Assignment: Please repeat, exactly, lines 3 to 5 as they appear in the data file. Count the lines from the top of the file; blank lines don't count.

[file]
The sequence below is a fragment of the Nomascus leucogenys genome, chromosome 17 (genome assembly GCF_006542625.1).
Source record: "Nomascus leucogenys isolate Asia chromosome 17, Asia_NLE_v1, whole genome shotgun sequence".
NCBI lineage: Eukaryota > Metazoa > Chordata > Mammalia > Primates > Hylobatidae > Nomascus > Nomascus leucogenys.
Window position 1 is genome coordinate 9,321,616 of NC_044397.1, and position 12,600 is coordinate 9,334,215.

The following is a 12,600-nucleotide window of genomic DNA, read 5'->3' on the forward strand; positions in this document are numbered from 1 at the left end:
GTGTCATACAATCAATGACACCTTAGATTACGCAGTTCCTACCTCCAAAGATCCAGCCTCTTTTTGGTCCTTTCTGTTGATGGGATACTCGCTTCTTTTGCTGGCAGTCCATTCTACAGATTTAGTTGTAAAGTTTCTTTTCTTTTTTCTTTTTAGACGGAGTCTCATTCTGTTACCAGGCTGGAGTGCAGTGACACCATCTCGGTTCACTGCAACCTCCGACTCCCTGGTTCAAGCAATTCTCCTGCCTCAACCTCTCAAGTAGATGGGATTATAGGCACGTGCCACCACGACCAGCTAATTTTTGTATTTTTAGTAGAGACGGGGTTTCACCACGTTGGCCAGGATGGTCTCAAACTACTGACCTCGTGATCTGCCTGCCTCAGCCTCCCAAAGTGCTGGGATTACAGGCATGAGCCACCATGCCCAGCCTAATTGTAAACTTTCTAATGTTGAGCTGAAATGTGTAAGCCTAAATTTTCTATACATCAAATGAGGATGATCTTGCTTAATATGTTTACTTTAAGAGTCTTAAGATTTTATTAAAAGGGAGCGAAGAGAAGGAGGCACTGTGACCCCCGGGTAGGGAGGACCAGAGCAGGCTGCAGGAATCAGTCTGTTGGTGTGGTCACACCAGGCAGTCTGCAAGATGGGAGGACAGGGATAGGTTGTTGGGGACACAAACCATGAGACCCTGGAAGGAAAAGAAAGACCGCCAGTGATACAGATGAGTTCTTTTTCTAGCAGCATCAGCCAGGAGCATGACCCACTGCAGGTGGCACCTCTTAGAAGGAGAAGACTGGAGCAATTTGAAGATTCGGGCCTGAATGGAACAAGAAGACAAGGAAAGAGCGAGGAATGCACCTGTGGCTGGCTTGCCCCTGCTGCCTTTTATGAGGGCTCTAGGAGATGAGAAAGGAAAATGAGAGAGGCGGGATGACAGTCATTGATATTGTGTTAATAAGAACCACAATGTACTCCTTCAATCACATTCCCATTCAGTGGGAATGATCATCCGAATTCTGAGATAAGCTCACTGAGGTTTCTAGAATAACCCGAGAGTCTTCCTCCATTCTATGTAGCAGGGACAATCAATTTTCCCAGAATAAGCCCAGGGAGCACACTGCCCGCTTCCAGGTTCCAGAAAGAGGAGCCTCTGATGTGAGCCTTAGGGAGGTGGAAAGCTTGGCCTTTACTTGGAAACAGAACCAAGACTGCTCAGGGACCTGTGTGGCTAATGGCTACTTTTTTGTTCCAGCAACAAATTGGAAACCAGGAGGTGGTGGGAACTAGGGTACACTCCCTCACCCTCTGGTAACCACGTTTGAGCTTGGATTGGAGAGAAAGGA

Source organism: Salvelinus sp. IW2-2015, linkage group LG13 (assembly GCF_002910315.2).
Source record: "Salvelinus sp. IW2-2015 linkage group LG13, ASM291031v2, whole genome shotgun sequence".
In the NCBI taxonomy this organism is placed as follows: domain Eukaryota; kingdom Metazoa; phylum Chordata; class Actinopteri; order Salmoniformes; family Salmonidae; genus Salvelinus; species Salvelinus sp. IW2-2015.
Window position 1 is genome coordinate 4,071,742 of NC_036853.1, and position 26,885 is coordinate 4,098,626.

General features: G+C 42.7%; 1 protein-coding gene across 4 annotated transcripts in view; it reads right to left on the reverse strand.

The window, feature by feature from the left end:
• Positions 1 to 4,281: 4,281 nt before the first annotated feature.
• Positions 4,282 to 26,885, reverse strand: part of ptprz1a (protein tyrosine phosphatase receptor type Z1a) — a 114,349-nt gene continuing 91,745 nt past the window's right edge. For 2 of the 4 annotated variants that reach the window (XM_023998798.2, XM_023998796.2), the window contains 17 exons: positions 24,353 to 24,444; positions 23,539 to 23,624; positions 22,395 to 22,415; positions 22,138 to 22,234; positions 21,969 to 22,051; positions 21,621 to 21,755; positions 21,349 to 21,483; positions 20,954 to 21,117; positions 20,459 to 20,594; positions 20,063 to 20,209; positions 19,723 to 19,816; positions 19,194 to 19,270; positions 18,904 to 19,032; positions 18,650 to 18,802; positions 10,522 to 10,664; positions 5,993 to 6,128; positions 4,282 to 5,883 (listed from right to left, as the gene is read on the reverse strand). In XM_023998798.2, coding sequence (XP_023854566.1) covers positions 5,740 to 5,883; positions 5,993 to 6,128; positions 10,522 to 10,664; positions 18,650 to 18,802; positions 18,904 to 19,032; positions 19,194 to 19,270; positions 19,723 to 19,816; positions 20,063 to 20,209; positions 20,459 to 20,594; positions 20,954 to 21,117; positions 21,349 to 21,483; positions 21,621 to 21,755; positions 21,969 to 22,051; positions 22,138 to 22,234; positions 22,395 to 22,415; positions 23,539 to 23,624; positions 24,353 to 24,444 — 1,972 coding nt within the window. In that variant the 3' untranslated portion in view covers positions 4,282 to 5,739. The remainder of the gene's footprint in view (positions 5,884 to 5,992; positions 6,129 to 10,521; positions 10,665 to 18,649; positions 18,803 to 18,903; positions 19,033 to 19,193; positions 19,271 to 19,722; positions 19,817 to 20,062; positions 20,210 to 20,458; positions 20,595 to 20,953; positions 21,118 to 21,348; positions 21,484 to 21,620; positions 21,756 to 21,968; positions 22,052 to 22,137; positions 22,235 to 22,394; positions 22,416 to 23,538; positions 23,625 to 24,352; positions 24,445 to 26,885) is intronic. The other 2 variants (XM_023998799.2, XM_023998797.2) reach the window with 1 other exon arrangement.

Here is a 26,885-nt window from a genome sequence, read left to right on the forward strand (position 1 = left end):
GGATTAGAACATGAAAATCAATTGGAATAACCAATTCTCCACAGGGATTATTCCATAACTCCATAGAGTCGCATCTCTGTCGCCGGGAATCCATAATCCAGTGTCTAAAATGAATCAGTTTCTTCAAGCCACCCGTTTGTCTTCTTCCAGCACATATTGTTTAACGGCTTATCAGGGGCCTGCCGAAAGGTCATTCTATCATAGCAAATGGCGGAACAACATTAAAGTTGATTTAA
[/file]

NCBI lineage: Eukaryota > Metazoa > Chordata > Mammalia > Primates > Hylobatidae > Nomascus > Nomascus leucogenys.
Window position 1 is genome coordinate 9,321,616 of NC_044397.1, and position 12,600 is coordinate 9,334,215.

The following is a 12,600-nucleotide window of genomic DNA, read 5'->3' on the forward strand; positions in this document are numbered from 1 at the left end: